NSWNMA branches at the state’s public hospitals and community health centres are continuing to vote on a proposed staff ratios and wages claim which challenges the O’Farrell Government to build on the safer hospital staffing levels introduced in 2011 under an agreement between NSWNMA and the previous Labor government.
The current branch-voting schedule for the rest of this week, as advised to NSWNMA officials, is:
Wednesday, 20 February
Albury Base Hospital – 2.30pm
Canterbury Hospital – 3.00pm
Concord Hospital – 3.00pm
Fairfield Community – 3.00pm
Parkes Hospital – 3.00pm
Prince of Wales Hospital – 3.00pm
Wollongong Hospital – 2.30pm
Thursday, 21 February
Bega District Hospital – 3.00pm
Campbelltown Hospital – 3.30pm
Coffs Harbour Mental Health – 1.30pm
Coffs Harbour Hospital – 3.00pm
Dubbo Hospital – 3.00pm
Hunter Community Nurses – 4.00pm
Nexus Child & Adolescent Mental Health – 2.30pm
Orange Hospital – 2.30pm P
ambula District Hospital – 2.30pm
Shoalhaven Hospital – 1.30pm
St George Hospital – 2.00pm
Friday, 22 February
Grafton Hospital – 2.00pm
Griffith Hospital – 2.00pm
Sutherland Hospital – 1.00pm
As at 5.00pm today, the following branches have notified a vote in favour of the claim:
Local Health District – Branch Name
Local Health District – Branch Name
Central Coast Local Health District – Woy Woy Hospital
Hunter New England Local Health District – Maitland Hospital
Hunter New England Local Health District – Maitland Mental Health Unit
Justice Health and Forensic Mental Health Network – Justice Health Mid North Coast
Murrumbidgee Local Health District – Albury Mental Health Community Nurses
Nepean Blue Mountains Local Health District – Nepean Mental Health
Northern NSW Local Health District – Byron Bay District Hospital
Northern NSW Local Health District – Maclean Health Service
Northern Sydney Local Health District – Ryde Hospital and Community Health Service
South Eastern Sydney Local Health District – Randwick/Botany Community Nurses
South Eastern Sydney Local Health District – Royal Hospital For Women
Southern NSW Local Health District – Crookwell District Hospital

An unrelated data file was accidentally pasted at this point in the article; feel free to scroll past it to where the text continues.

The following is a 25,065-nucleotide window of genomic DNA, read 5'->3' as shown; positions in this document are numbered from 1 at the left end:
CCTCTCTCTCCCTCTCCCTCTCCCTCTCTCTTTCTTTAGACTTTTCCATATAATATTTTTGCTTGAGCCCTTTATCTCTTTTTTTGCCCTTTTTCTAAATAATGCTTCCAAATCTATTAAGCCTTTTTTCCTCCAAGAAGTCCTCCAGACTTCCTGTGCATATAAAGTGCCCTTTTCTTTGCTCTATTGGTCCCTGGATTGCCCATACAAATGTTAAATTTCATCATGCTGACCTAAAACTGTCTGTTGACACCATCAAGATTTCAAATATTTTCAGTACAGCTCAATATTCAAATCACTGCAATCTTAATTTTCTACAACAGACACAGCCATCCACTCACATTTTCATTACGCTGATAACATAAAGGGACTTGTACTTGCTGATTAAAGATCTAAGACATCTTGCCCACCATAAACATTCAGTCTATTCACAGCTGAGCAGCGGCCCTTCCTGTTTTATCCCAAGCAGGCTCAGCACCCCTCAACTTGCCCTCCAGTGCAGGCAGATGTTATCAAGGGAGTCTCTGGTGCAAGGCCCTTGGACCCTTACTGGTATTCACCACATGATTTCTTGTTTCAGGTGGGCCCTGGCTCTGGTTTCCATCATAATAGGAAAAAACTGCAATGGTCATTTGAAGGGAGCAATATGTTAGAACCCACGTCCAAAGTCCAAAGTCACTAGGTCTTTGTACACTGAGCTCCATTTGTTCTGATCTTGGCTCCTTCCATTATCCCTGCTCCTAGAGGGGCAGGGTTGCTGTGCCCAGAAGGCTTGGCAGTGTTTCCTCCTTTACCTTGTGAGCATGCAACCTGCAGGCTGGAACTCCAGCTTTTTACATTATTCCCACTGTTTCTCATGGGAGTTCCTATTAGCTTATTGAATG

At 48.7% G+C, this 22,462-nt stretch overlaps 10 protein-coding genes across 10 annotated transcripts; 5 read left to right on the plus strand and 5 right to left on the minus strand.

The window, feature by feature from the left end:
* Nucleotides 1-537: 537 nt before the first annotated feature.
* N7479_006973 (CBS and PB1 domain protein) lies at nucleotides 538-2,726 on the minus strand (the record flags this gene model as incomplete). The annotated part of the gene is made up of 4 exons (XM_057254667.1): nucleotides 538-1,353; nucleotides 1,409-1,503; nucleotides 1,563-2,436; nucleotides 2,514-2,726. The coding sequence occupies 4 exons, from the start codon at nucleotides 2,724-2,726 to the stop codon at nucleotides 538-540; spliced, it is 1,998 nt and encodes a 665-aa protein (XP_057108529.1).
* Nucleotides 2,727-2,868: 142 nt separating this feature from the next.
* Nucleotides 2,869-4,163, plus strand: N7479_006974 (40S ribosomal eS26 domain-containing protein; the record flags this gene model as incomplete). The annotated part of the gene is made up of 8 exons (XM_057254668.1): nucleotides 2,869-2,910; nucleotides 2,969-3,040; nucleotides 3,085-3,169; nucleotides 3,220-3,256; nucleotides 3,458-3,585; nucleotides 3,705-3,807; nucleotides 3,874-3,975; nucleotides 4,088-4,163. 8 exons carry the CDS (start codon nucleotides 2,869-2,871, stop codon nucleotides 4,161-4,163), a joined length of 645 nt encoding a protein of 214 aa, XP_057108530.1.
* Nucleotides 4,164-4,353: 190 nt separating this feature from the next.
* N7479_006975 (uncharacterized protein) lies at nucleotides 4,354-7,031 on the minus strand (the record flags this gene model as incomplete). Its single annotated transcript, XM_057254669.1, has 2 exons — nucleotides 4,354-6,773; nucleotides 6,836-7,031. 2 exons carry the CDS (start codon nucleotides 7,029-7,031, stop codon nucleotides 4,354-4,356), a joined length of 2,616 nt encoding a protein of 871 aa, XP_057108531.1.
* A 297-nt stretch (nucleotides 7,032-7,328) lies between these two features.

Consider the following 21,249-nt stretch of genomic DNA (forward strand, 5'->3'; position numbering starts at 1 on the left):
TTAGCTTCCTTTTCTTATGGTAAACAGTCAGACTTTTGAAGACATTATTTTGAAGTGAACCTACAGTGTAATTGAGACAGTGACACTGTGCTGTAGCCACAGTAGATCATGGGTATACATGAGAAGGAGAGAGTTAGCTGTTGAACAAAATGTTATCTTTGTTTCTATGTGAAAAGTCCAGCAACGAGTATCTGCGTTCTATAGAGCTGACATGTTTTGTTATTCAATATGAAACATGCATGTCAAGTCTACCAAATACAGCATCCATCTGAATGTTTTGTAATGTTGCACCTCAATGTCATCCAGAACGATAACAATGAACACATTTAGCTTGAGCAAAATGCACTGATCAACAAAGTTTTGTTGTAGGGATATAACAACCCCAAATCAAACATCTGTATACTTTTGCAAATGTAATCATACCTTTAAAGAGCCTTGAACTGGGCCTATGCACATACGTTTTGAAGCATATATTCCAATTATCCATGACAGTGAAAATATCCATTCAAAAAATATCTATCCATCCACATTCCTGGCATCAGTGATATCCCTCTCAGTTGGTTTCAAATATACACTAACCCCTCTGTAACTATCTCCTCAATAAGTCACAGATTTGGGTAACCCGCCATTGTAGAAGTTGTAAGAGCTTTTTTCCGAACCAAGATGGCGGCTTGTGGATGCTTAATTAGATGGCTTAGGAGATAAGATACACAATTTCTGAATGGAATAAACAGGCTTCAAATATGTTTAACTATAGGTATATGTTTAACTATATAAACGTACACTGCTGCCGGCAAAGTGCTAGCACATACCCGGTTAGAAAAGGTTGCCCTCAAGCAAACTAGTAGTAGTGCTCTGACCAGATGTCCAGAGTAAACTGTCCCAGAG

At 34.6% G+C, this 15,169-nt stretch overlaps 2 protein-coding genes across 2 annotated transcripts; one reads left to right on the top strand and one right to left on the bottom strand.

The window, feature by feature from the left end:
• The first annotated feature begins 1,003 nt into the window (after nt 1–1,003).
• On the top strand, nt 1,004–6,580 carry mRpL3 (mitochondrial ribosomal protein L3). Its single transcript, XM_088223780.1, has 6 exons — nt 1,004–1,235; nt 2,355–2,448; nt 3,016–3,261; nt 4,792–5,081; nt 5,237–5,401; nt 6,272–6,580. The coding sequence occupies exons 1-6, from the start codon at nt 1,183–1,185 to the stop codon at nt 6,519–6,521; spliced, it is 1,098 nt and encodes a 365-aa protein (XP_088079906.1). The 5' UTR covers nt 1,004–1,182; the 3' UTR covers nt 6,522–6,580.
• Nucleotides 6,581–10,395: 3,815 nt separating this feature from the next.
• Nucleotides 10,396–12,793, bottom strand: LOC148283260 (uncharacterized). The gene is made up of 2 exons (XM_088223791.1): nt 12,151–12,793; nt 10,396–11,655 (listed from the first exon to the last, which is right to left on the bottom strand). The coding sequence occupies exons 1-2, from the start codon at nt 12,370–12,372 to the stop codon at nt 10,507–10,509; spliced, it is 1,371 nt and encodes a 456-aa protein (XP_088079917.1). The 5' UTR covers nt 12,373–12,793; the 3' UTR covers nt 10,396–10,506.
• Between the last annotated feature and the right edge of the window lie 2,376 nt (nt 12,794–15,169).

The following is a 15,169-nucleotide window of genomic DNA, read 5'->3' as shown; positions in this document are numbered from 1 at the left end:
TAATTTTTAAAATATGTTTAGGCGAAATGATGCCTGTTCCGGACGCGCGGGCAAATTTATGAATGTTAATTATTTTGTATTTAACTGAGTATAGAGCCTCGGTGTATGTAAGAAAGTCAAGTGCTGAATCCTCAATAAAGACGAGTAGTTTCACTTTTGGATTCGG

Western NSW Local Health District – Mudgee District Hospital
No branch has yet notified the NSWNMA office that it has voted against the claim.
267 NSWNMA branches, representing more than 33,000 public-sector nurses and midwives throughout NSW, are eligible to vote.
Branches must vote by 4.00pm Friday, 1 March. If approved by the branches the NSWNMA will then seek to have the claim incorporated into the new Public Health System Nurses & Midwives (State) Award, which replaces the current award when it expires on June 30 this year.
A key feature of the claim is guaranteed, safer nursing levels for seriously ill children, emergency departments and rural hospitals and multipurpose services, and safer nursing and midwifery staffing arrangements in community health services.
The claim also includes two 2.5 per cent per year payrises, which will provide the majority of experienced, full-time nurses and midwives with a payrise of more than $70.00 per week, or more than $3800.00 per year, by July 2014.
The first television advertising, in support of the claim, has already been run around the State.
The current award, which was finalised in February 2011, included the first stage of a major reform of staffing arrangements in NSW public hospitals. This reform included compulsory, minimum nursing ratios (or nursing hours per patient per day) for most wards in the State’s acute hospitals.
It resulted in medical/surgical patients in Group A (Principal Referral) hospitals being entitled to, on average, six hours of nursing per day, Group B (Major Metro and Regional) hospitals 5.5 nursing hours per day and Group C (District) hospitals five nursing hours per day.
In terms of maternity/birthing facilities, the former government also agreed to adopt Birthrate Plus as the staffing model for Midwifery Services. Birthrate Plus is the generally accepted staffing ratio model for births per midwife in the UK and has been adapted for the NSW environment.
These improvements in nursing and midwifery hours, and the resultant ratios that were delivered, required the employment of an additional 1580 full-time-equivalent nurses and midwives over the last two years and delivered ratios that were close to the claims for one nurse to four patients made by the NSWNMA in 2010-11 for the Group A and Group B hospitals. Rehabilitation, palliative care and inpatient acute mental health wards also received nurse to patient ratios via improved mandatory nursing hours per patient.